With all the bad press surrounding Steven Spielberg’s Olympic boycott, Beijing seems to be scrambling to action to diffuse all the negative publicity by wooing a most unlikely target, the Pope. From Michael Sheridan of the Sunday Times (UK):
TEMPTED by the prize of a historic visit to China by Pope Benedict XVI, the nation’s leaders have authorised a renewed effort in confidential discussions with the Vatican to heal their rift and inaugurate diplomatic ties.
The talks have intensified over recent months, leading some diplomatic observers in Beijing to believe the Chinese may be seeking to announce a deal before the Olympic Games in August.
Liu Bainian, the de facto head of Beijing’s official Patriotic Church, has said on several occasions that he would like to welcome the Pope to China once an agreement has been reached.
While the Vatican says it has received no formal invitation, observers say Liu’s words would have been uttered only with approval from the highest levels… [Read more]
In Hong Kong, Bishop John Tong Hon (汤汉), pictured here, has been name as the successor of the outgoing Cardinal Joseph Zen Ze-kiun, who at 76 is one year past the retirement age. The softspoken Bishop Tong is widely expected to be much less confrontational with Beijing than the outspoken Cardinal Zen, long known as a vocal champion of social justice and democracy. Nevertheless, he is expected to help pave the way for a new era in Vatican-Beijing relations. From The Standard (Hong Kong):
The next leader of the Catholic community in Hong Kong, Bishop John Tong, said yesterday he will not sacrifice his principles in exchange for good relations but will strive to strengthen ties with mainland churches.
He was speaking at a celebration service following his appointment as coadjutor bishop by Pope Benedict two weeks ago.
Tong, who will replace Cardinal Joseph Zen Ze-kiun when he retires, hopes for renewed dialogue between the pope and China.
Diplomatic ties between the Vatican and Beijing were severed in 1951, but last June the pope sent a letter to the Chinese church in an unprecedented move to restore contact, although Tong said the Holy See was still awaiting a response.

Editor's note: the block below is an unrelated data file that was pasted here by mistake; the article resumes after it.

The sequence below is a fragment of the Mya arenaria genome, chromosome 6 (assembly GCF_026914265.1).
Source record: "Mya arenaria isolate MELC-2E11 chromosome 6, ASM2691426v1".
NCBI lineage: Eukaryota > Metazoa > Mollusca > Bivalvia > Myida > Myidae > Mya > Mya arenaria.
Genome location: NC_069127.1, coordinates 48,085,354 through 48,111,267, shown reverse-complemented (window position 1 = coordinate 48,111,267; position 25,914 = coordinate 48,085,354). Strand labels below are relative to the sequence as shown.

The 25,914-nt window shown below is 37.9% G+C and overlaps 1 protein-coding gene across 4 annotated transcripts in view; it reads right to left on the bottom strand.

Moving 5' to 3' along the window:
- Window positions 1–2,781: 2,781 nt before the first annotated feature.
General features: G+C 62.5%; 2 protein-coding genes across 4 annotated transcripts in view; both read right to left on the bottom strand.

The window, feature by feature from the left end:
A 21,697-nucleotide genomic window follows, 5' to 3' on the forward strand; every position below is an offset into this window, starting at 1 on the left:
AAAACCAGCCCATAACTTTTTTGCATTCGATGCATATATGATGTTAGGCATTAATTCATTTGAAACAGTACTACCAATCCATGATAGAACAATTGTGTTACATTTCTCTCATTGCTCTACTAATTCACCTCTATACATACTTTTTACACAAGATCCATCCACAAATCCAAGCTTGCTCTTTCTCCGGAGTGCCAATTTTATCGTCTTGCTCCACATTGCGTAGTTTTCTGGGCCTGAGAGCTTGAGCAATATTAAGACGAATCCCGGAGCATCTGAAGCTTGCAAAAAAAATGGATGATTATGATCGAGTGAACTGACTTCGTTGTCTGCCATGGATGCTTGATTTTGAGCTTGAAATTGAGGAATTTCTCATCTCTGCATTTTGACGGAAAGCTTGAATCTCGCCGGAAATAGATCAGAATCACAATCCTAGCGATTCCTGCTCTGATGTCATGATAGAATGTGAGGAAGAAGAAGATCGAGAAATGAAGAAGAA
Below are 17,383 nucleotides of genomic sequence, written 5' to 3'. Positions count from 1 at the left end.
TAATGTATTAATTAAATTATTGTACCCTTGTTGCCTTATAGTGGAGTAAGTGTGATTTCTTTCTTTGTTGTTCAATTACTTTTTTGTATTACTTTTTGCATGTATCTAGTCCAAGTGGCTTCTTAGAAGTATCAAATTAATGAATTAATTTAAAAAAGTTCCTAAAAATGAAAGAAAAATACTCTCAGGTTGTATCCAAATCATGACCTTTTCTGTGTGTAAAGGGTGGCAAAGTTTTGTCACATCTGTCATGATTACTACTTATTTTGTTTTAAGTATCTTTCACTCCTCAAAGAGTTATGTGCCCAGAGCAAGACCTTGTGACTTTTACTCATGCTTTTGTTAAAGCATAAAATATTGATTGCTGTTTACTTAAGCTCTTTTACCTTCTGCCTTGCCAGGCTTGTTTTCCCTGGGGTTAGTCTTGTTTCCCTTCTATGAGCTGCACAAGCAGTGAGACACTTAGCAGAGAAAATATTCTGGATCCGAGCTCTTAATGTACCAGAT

“The pope has made himself very clear and has been honest in the letter. Now it depends on how China is responding. The ball is on their side,” Tong said…[Read more]
Meanwhile, in Shenyang in northeast China, a Catholic nun by the name of Sister Fabian Han Fengxia has been quietly serving HIV-positive patients among the local gay community. Adam Minter has more:
The gray plaza in front of Shenyang’s century-old gothic cathedral is largely abandoned on this Sunday morning, the church’s twin spires separated from a bustling shopping district by a crusty wrought-iron fence that does nothing to keep out the thump of Chinese hip-hop blaring from nearby storefronts. From a bunker-like convent beside the cathedral, the Catholic seat of northeast China’s Liaoning Province, a nun in a calf-length habit rushes toward me. Sister Fabian Han Fengxia, 36, wears wire-rimmed glasses and a shiny silver medallion that signifies her place among the diocese’s community of 93 nuns. “We are very busy these days,” she says, firmly shaking my hand. “Many new clients.”
These particular clients are 68 mostly gay HIV-positive residents of Shenyang, an industrial metropolis of 7 million people. “The gay community is where the disease is here,” she tells me. “So we work with them.” Sister Fabian directs a program that provides all manner of support for HIV-positive men and women, such as emergency funds, job training, medical services at the diocesan clinic—and even house calls. Though most of the clients are in Shenyang, Fabian and the other sisters also tend to a rural village of farmers infected during a blood collection drive in the 1990s. Officially, it’s estimated that there are more than 650,000 HIV-positive people in China (unofficially, the number is thought to exceed 1 million), with Liaoning home to 3,000 of them, according to Fabian. China’s Ministry of Health says that between 2.5 and 6.5 percent of China’s gay men are infected, and the number is growing; these days, the ministry records an average of 3,000 new cases per month.[Read more]
Photo from CnCatholic.org